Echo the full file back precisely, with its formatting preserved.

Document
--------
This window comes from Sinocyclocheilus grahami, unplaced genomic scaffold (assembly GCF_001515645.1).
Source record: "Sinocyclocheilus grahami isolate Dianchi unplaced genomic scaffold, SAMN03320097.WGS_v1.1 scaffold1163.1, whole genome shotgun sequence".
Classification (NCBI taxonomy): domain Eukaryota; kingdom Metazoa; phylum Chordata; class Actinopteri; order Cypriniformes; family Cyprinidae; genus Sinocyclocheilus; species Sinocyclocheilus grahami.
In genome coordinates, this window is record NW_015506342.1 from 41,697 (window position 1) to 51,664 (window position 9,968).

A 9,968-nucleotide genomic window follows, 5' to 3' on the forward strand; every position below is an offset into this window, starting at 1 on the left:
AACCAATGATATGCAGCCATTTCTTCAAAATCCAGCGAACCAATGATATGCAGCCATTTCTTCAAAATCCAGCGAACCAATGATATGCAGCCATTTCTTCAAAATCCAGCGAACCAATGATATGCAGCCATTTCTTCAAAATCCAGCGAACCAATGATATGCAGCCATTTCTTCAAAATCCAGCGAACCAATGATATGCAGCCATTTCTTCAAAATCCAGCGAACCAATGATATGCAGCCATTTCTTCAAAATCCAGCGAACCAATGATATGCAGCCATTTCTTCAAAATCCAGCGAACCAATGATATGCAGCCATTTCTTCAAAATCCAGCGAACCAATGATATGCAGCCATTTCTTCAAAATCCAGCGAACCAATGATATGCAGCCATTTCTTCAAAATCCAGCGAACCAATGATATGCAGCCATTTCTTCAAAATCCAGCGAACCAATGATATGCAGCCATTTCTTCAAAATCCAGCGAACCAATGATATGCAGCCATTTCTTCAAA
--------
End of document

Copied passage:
This window comes from Sinocyclocheilus grahami, unplaced genomic scaffold (assembly GCF_001515645.1).
Source record: "Sinocyclocheilus grahami isolate Dianchi unplaced genomic scaffold, SAMN03320097.WGS_v1.1 scaffold1163.1, whole genome shotgun sequence".
Classification (NCBI taxonomy): domain Eukaryota; kingdom Metazoa; phylum Chordata; class Actinopteri; order Cypriniformes; family Cyprinidae; genus Sinocyclocheilus; species Sinocyclocheilus grahami.
In genome coordinates, this window is record NW_015506342.1 from 41,697 (window position 1) to 51,664 (window position 9,968).

A 9,968-nucleotide genomic window follows, 5' to 3' on the forward strand; every position below is an offset into this window, starting at 1 on the left:
AACCAATGATATGCAGCCATTTCTTCAAAATCCAGCGAACCAATGATATGCAGCCATTTCTTCAAAATCCAGCGAACCAATGATATGCAGCCATTTCTTCAAAATCCAGCGAACCAATGATATGCAGCCATTTCTTCAAAATCCAGCGAACCAATGATATGCAGCCATTTCTTCAAAATCCAGCGAACCAATGATATGCAGCCATTTCTTCAAAATCCAGCGAACCAATGATATGCAGCCATTTCTTCAAAATCCAGCGAACCAATGATATGCAGCCATTTCTTCAAAATCCAGCGAACCAATGATATGCAGCCATTTCTTCAAAATCCAGCGAACCAATGATATGCAGCCATTTCTTCAAAATCCAGCGAACCAATGATATGCAGCCATTTCTTCAAAATCCAGCGAACCAATGATATGCAGCCATTTCTTCAAAATCCAGCGAACCAATGATATGCAGCCATTTCTTCAAAATCCAGCGAACCAATGATATGCAGCCATTTCTTCAAA